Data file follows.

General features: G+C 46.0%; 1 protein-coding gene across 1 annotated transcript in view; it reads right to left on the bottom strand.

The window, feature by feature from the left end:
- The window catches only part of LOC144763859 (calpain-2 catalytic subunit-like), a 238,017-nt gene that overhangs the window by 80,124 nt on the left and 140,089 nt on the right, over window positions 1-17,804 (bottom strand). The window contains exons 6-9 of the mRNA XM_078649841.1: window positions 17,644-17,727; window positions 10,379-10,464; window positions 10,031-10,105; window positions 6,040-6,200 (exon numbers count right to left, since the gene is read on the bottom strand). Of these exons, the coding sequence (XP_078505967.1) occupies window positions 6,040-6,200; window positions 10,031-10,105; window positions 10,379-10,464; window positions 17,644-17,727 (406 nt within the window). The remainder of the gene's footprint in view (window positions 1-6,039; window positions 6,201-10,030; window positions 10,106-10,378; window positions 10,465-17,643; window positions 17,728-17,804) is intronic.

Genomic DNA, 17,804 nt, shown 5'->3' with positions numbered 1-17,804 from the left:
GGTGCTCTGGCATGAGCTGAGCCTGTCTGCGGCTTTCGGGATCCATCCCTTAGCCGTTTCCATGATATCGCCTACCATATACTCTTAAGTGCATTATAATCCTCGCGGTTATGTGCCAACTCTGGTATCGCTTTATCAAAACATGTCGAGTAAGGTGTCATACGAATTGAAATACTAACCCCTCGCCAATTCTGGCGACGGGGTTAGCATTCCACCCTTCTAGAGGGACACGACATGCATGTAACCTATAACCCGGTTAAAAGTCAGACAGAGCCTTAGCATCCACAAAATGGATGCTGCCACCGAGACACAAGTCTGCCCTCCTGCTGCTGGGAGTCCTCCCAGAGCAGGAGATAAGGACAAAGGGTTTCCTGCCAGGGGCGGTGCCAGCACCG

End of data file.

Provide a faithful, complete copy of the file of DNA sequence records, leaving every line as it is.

General features: G+C 46.0%; 1 protein-coding gene across 1 annotated transcript in view; it reads right to left on the bottom strand.

The window, feature by feature from the left end:
- The window catches only part of LOC144763859 (calpain-2 catalytic subunit-like), a 238,017-nt gene that overhangs the window by 80,124 nt on the left and 140,089 nt on the right, over window positions 1-17,804 (bottom strand). The window contains exons 6-9 of the mRNA XM_078649841.1: window positions 17,644-17,727; window positions 10,379-10,464; window positions 10,031-10,105; window positions 6,040-6,200 (exon numbers count right to left, since the gene is read on the bottom strand). Of these exons, the coding sequence (XP_078505967.1) occupies window positions 6,040-6,200; window positions 10,031-10,105; window positions 10,379-10,464; window positions 17,644-17,727 (406 nt within the window). The remainder of the gene's footprint in view (window positions 1-6,039; window positions 6,201-10,030; window positions 10,106-10,378; window positions 10,465-17,643; window positions 17,728-17,804) is intronic.

Genomic DNA, 17,804 nt, shown 5'->3' with positions numbered 1-17,804 from the left:
GGTGCTCTGGCATGAGCTGAGCCTGTCTGCGGCTTTCGGGATCCATCCCTTAGCCGTTTCCATGATATCGCCTACCATATACTCTTAAGTGCATTATAATCCTCGCGGTTATGTGCCAACTCTGGTATCGCTTTATCAAAACATGTCGAGTAAGGTGTCATACGAATTGAAATACTAACCCCTCGCCAATTCTGGCGACGGGGTTAGCATTCCACCCTTCTAGAGGGACACGACATGCATGTAACCTATAACCCGGTTAAAAGTCAGACAGAGCCTTAGCATCCACAAAATGGATGCTGCCACCGAGACACAAGTCTGCCCTCCTGCTGCTGGGAGTCCTCCCAGAGCAGGAGATAAGGACAAAGGGTTTCCTGCCAGGGGCGGTGCCAGCACCG